Myrtle Beach receives over $22,000 from fining people for swearing

The city continues to bring in more money each year off the profanity citations

Chris Riotta
New York
Thursday 30 August 2018 17:40
Law enforcement patrol N. Ocean Blvd. on 27 May 2018 in Myrtle Beach, South Carolina
Law enforcement patrol N. Ocean Blvd. on 27 May 2018 in Myrtle Beach, South Carolina

A US city has made over $22,000 in a single year by issuing citations for people using "lewd, obscene or profane" words in public.

Myrtle Beach brought in $22,161 in 2017 from profane language citations, according to The Sun News.

In an interview with the newspaper, Lieutenant Bryan Murphy of the Myrtle Beach Police Department said a citation would be issued to anyone using language to “provoke a violent reaction from another person”.

“We encourage everyone to avoid violating this ordinance by speaking to others with the same respect and kindness you deserve,” he said.

The misdemeanour is considered a disorderly conduct offence in Myrtle Beach, which could lead to a citation varying in degree based on the context of the language, or even jail time.

In total, at least 289 tickets were issued across the city last year, averaging nearly $77, following a Freedom of Information Act (FOIA) to the city.

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But the goal of the citations is not for Myrtle Beach to make money of swear words, according to city spokesperson Mark Kruea.

“It’s not the ticket,” he said, “It’s compliance.”

“The goal is to have folks obey whatever rules, ordinance that any government puts in place,” Mr Kruea continued. “There is an expectation of a certain amount of propriety in a public place … There are limits, I think, to how excited one can be and how much expressive behaviour one can share with the public without infringing on somebody else’s right.”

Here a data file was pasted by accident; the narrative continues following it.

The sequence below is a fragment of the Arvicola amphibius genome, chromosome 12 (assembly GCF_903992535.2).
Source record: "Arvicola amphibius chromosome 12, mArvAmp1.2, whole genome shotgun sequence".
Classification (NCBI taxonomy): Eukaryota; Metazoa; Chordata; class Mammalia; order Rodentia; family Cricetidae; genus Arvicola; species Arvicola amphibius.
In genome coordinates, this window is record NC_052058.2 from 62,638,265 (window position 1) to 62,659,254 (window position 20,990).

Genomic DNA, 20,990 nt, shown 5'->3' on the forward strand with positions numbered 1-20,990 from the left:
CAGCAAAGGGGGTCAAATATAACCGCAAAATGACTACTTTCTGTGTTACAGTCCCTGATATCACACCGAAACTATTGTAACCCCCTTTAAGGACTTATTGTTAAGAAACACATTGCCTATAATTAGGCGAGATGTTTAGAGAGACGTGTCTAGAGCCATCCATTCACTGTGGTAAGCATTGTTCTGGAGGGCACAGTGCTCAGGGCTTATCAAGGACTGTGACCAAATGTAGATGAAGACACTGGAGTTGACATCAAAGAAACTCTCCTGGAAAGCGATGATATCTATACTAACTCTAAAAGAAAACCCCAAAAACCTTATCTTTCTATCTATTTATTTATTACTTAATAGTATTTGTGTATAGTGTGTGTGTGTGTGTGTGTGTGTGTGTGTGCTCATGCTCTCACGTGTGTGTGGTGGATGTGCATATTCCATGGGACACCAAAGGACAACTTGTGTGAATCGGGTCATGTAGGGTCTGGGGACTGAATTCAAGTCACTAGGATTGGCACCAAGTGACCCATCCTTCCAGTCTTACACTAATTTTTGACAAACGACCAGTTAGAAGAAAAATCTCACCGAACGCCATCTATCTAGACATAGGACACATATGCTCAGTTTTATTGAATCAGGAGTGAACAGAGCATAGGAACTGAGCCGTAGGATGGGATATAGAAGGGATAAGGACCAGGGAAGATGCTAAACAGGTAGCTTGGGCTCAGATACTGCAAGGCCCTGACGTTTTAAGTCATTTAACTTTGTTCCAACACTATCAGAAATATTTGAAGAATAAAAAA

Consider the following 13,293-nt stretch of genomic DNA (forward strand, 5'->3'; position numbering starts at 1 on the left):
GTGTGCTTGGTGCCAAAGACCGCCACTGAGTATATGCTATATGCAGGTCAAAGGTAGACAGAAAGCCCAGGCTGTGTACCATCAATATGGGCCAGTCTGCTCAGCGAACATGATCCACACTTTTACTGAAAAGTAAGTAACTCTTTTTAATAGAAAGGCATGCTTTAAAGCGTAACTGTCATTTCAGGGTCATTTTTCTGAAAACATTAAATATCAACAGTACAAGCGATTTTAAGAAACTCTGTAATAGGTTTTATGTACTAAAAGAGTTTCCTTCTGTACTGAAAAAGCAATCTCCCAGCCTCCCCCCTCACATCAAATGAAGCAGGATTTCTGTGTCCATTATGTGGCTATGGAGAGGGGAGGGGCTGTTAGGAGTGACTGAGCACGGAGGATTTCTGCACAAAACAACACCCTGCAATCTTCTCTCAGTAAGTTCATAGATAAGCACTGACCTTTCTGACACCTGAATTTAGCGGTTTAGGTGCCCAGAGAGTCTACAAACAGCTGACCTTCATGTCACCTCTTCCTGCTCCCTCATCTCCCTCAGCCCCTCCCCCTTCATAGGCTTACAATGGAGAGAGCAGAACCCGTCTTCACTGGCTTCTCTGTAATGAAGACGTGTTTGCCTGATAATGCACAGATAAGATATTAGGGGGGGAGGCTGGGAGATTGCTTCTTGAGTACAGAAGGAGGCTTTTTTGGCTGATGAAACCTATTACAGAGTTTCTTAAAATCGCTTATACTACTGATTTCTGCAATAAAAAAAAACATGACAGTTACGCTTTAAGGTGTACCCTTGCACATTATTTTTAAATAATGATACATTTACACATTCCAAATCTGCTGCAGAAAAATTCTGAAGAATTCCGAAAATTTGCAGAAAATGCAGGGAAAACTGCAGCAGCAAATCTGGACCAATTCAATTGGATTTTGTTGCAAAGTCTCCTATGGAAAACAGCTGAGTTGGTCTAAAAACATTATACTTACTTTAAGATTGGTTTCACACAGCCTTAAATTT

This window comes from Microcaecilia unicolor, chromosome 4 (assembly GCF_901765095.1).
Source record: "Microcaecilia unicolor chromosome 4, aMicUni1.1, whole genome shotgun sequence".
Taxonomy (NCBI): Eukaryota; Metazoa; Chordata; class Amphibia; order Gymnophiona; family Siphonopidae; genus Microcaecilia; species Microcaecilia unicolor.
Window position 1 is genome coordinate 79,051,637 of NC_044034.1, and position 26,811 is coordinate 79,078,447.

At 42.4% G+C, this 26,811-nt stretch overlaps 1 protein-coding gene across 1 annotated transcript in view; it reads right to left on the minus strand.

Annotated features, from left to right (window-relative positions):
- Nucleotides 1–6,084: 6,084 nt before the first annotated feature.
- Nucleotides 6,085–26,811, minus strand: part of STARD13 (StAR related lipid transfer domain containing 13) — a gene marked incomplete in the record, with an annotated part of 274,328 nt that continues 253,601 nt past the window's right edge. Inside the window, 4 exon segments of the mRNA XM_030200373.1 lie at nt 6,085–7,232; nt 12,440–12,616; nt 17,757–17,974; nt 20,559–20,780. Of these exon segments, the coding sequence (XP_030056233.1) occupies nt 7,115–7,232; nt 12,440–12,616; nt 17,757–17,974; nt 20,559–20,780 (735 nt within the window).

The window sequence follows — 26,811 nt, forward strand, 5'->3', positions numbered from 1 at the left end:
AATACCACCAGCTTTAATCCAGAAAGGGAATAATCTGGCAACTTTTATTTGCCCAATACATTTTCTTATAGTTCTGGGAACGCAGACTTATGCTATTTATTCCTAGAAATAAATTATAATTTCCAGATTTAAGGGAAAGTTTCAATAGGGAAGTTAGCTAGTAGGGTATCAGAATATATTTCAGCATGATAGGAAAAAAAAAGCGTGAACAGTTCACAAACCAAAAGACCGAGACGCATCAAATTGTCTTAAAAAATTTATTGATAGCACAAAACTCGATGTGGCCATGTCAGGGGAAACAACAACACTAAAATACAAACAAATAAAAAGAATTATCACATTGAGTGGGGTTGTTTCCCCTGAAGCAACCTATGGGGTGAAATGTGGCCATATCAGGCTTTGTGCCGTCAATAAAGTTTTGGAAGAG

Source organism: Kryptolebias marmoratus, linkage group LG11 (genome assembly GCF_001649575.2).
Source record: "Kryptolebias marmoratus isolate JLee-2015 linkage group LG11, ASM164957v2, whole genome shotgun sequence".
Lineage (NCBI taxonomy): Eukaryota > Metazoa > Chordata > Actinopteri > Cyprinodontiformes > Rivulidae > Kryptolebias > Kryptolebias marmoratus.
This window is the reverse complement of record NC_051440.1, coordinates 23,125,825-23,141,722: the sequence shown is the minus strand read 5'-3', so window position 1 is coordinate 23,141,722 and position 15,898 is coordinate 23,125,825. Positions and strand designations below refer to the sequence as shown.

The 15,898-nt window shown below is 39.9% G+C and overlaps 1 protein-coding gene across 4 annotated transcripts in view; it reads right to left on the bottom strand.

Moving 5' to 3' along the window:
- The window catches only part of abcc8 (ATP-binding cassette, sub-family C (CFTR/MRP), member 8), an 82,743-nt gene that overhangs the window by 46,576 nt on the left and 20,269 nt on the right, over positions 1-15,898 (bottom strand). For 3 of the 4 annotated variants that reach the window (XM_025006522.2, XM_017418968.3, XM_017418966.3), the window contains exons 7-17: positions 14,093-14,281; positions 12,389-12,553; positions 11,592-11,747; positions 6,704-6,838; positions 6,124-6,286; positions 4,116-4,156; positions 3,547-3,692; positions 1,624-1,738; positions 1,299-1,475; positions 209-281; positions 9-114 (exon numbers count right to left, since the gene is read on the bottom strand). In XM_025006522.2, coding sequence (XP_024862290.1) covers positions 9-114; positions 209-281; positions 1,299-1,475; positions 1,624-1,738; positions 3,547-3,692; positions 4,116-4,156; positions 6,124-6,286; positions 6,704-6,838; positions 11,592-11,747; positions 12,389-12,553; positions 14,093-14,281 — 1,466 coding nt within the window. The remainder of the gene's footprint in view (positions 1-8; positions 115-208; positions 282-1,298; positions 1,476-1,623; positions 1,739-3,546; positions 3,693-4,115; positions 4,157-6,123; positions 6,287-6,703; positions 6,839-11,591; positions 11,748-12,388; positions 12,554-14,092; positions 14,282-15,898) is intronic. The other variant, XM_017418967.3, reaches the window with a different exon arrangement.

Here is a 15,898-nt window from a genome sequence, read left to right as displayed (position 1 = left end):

Lewd language isn't often considered a crime across the country, though the use of “fighting words” or profanity occasionally falls under a violation of certain breach of peace statutes.

Police said the money collected by the profanity citations goes into the city’s general fund, allowing agencies to use that money for law enforcement and department projects, including water, sewer and recreation services.

According to data collected by The Sun News, it appeared Myrtle Beach continued increasing its profits from the profanity citations each year since 2015, when it brought in $16,423 from the tickets. The city has made more money off profanity citations than racing engine citations and tickets for sleeping or laying down on the boardwalk each year since 2015.

“It’s a fairly small fine when you consider the maximum penalty for a misdemeanour is a $500 fine or 30 days in jail,” Mr Kruea continued.

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